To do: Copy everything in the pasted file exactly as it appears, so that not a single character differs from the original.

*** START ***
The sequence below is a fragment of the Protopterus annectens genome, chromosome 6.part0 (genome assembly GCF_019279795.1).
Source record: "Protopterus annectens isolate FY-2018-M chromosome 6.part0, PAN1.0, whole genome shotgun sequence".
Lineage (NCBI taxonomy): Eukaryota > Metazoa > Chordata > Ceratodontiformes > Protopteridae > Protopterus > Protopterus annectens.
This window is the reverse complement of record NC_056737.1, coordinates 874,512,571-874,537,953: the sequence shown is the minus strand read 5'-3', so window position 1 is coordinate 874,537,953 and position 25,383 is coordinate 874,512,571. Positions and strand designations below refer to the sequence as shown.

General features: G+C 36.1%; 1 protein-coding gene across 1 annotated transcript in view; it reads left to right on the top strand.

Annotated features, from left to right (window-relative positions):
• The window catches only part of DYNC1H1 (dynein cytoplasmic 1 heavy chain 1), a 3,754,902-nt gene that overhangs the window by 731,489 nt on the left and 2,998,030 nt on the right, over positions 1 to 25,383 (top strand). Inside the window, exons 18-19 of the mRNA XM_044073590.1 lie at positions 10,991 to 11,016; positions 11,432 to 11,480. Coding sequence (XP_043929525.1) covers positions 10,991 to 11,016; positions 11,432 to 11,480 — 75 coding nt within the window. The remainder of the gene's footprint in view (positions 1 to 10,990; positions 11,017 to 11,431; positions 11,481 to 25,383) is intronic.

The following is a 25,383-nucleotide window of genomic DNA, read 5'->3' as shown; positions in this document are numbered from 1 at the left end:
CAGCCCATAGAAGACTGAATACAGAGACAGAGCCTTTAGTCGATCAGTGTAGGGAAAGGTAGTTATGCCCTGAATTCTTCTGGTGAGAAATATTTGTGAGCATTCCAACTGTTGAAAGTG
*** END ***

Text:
The sequence below is a fragment of the Protopterus annectens genome, chromosome 6.part0 (genome assembly GCF_019279795.1).
Source record: "Protopterus annectens isolate FY-2018-M chromosome 6.part0, PAN1.0, whole genome shotgun sequence".
Lineage (NCBI taxonomy): Eukaryota > Metazoa > Chordata > Ceratodontiformes > Protopteridae > Protopterus > Protopterus annectens.
This window is the reverse complement of record NC_056737.1, coordinates 874,512,571-874,537,953: the sequence shown is the minus strand read 5'-3', so window position 1 is coordinate 874,537,953 and position 25,383 is coordinate 874,512,571. Positions and strand designations below refer to the sequence as shown.

General features: G+C 36.1%; 1 protein-coding gene across 1 annotated transcript in view; it reads left to right on the top strand.

Annotated features, from left to right (window-relative positions):
• The window catches only part of DYNC1H1 (dynein cytoplasmic 1 heavy chain 1), a 3,754,902-nt gene that overhangs the window by 731,489 nt on the left and 2,998,030 nt on the right, over positions 1 to 25,383 (top strand). Inside the window, exons 18-19 of the mRNA XM_044073590.1 lie at positions 10,991 to 11,016; positions 11,432 to 11,480. Coding sequence (XP_043929525.1) covers positions 10,991 to 11,016; positions 11,432 to 11,480 — 75 coding nt within the window. The remainder of the gene's footprint in view (positions 1 to 10,990; positions 11,017 to 11,431; positions 11,481 to 25,383) is intronic.

The following is a 25,383-nucleotide window of genomic DNA, read 5'->3' as shown; positions in this document are numbered from 1 at the left end:
CAGCCCATAGAAGACTGAATACAGAGACAGAGCCTTTAGTCGATCAGTGTAGGGAAAGGTAGTTATGCCCTGAATTCTTCTGGTGAGAAATATTTGTGAGCATTCCAACTGTTGAAAGTG